Dr. King put it this way. King always said there’s some evil in the best of us and some good in the worst of us. In a film like this, you see the white character isn’t all good, the black character isn’t all bad. It’s an interesting mix.

Costner: We want to see ourselves in movies.

Tavis: Of course, we do.

Costner: We just want to see ourselves and we want to understand because we can smell a rat when we’re watching something. But sometimes things get under the skin and this movie started to do that.

So if we would have fallen off, if we’d have played it safe, it wouldn’t have had any level of meaning when he left that child off in South Central with his heart breaking in a thousand pieces knowing that she was just as safe down there, just as loved as it could be.

And the truth is, he’s better off because of that family. And to me, that was like I went, okay, I got to make this movie.

Tavis: The flip side of playing it safe is that there might be some who will get hung up in the stereotype and miss the message of the film. You want to respond to that in advance?

Costner: Well, there’s no stereotype in here. I mean, if you want…

Tavis: I think there is. I think there is.

Costner: Well, there could be in your mind. But let me try to address it for a second.

Tavis: Unpack that for me.

Costner: Which is, you know, number one, this is based on true events. The reality is that my director’s wife’s sister passed away early, a bad blood transfusion, AIDS. She had a biracial child. They ended up raising that child along with the family in South Central.

The truth was, they got along perfectly. The father wasn’t going to be in its life at all. Just was not going to be there. So that’s the truest part of this particular story. But that’s not enough to put that particular character–maybe that’s the one you’re aiming at in terms of cliché.

I want you to think about the idea of your friends, my own life or whatever, two brothers, three sisters growing up in the same house, eating at the same table, living in the same bed, hearing the same advice. And one of them spins out and you go, that happens in America everywhere.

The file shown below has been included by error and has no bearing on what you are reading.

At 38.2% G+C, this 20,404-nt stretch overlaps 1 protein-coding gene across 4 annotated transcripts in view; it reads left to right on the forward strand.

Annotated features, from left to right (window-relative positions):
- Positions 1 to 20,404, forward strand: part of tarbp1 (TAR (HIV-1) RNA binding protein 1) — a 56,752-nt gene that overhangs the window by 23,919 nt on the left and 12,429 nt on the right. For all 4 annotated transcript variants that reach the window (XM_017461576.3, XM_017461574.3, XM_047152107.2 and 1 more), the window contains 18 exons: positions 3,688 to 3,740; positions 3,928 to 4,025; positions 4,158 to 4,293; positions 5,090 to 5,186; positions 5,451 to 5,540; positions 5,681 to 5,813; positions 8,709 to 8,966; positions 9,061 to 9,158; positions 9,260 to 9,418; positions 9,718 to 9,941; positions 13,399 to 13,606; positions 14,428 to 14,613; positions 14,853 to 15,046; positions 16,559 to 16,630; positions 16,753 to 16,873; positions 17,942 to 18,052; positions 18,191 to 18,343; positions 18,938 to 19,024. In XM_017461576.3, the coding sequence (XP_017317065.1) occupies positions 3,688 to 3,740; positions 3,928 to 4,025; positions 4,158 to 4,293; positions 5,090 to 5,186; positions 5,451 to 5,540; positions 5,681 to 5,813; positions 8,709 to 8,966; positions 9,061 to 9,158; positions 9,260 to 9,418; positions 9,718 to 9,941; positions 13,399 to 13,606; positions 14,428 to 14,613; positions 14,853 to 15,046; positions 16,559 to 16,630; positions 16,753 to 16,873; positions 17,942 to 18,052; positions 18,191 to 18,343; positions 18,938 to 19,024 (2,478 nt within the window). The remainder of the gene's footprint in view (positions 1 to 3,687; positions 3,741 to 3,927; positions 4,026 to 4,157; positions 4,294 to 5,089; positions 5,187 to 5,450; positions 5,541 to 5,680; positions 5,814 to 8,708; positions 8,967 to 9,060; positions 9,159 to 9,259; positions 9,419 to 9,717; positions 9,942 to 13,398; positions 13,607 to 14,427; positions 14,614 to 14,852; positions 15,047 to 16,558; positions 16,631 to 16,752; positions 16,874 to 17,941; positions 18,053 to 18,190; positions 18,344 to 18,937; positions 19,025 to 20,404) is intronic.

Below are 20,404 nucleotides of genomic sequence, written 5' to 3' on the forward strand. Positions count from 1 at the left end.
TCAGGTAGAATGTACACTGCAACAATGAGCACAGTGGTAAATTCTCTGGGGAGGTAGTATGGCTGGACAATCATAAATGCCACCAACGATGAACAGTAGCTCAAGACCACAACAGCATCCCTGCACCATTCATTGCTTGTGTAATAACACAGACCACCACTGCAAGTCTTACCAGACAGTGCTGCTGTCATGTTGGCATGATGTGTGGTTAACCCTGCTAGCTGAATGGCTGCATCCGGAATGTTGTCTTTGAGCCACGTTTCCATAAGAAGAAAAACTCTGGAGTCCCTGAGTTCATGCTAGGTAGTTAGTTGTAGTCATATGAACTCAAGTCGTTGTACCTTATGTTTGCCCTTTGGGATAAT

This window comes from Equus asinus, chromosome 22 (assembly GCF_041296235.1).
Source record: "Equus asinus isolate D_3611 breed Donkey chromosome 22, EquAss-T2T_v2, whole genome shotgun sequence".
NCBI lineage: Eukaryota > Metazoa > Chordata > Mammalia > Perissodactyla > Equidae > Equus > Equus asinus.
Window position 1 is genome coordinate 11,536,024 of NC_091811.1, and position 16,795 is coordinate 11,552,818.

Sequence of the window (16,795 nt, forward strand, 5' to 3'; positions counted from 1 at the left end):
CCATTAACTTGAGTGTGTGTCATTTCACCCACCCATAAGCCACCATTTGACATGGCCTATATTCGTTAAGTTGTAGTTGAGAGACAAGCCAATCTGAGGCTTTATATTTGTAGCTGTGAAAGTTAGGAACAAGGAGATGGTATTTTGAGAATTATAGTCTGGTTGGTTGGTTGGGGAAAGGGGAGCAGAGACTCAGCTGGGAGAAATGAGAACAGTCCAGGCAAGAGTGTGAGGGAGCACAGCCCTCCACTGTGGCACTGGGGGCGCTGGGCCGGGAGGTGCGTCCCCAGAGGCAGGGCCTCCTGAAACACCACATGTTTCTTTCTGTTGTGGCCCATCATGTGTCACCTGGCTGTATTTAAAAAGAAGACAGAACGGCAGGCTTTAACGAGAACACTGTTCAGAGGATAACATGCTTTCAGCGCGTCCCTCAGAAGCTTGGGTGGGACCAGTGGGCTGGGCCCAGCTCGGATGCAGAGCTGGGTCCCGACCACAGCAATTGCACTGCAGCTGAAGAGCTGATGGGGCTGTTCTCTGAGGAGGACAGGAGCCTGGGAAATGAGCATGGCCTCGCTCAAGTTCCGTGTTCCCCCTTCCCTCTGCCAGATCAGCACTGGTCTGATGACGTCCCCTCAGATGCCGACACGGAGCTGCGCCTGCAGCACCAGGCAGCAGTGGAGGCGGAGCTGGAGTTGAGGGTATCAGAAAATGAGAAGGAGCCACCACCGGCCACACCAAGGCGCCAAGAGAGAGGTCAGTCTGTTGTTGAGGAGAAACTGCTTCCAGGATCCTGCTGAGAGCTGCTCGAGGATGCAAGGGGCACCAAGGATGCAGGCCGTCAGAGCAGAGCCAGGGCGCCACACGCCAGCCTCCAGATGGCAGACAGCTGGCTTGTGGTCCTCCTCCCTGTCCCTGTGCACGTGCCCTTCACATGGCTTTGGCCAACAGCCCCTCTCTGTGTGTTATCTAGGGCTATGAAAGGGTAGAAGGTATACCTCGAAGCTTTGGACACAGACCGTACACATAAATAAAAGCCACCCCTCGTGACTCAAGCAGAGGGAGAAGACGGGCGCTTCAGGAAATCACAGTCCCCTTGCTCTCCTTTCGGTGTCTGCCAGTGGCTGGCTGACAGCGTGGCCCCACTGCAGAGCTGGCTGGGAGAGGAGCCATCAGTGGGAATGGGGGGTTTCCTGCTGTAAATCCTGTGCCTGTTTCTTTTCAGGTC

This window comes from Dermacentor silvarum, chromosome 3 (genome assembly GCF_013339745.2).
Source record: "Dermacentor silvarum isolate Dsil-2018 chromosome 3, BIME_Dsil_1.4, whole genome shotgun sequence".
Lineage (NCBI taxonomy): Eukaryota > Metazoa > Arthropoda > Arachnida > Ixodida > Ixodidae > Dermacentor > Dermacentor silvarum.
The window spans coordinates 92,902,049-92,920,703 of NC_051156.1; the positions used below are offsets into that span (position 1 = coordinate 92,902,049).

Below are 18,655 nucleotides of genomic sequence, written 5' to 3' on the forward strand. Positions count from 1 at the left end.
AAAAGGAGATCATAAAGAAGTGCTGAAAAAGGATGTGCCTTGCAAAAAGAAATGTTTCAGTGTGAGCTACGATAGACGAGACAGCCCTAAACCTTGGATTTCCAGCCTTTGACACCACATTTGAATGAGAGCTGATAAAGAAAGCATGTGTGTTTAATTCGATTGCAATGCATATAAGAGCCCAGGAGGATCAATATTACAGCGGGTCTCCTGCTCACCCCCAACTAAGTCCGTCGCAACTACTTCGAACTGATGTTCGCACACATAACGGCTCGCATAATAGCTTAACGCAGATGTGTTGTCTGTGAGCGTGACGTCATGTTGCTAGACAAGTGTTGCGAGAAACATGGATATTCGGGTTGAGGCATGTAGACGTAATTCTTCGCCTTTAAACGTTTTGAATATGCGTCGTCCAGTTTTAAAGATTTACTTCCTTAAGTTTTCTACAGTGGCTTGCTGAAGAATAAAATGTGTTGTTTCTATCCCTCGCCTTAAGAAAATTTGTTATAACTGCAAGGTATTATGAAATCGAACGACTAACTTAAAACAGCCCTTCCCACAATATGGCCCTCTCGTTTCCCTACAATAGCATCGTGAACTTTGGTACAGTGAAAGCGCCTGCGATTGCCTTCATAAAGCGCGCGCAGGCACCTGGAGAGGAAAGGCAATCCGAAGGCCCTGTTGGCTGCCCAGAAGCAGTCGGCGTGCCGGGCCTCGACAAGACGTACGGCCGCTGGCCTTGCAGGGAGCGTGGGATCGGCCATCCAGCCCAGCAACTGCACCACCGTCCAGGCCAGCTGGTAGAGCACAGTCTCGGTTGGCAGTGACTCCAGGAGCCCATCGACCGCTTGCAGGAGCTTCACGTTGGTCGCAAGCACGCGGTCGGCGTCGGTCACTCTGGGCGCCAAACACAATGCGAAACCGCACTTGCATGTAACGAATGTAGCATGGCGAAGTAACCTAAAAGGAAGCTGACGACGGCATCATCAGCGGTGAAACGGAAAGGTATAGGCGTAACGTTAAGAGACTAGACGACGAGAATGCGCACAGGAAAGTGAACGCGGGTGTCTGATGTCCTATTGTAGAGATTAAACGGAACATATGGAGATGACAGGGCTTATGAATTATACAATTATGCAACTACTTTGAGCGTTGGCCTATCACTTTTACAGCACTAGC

So if you want to say, well, why was it the black guy? Well, in this instance, it was true. But don’t forget that character also comes back in and saves me. There’s something in the DNA…

Tavis: Don’t give the film away, man.

Costner: What’s that?

Tavis: Don’t give the film away.

Costner: Yeah, that’s right.

Tavis: Spoiler alert! Spoiler alert [laugh]!

Costner: Boy, you got my attention.

Tavis: Spoiler alert [laugh]!

Costner: I mean, I try not to make movies with the idea of a cliché, but I don’t know. You know, a woman having a business in her garage, I didn’t find that to be any kind of–actually, I found it to be quite heroic myself. Tell me where you felt like there was a cliché.

Tavis: Glad you asked. That’s kind of you to even ask that. There’s a scene where Anthony Mackie’s character–plays a wonderful character–even says to the baby’s father–as we would call it the baby daddy. He even says to the baby daddy, “You are the stereotypical Black man that most Americans seem to think of us.” He says that. When I say there’s a stereotype, even Anthony says to him you are the stereotype.

Costner: And he’s saying at this point…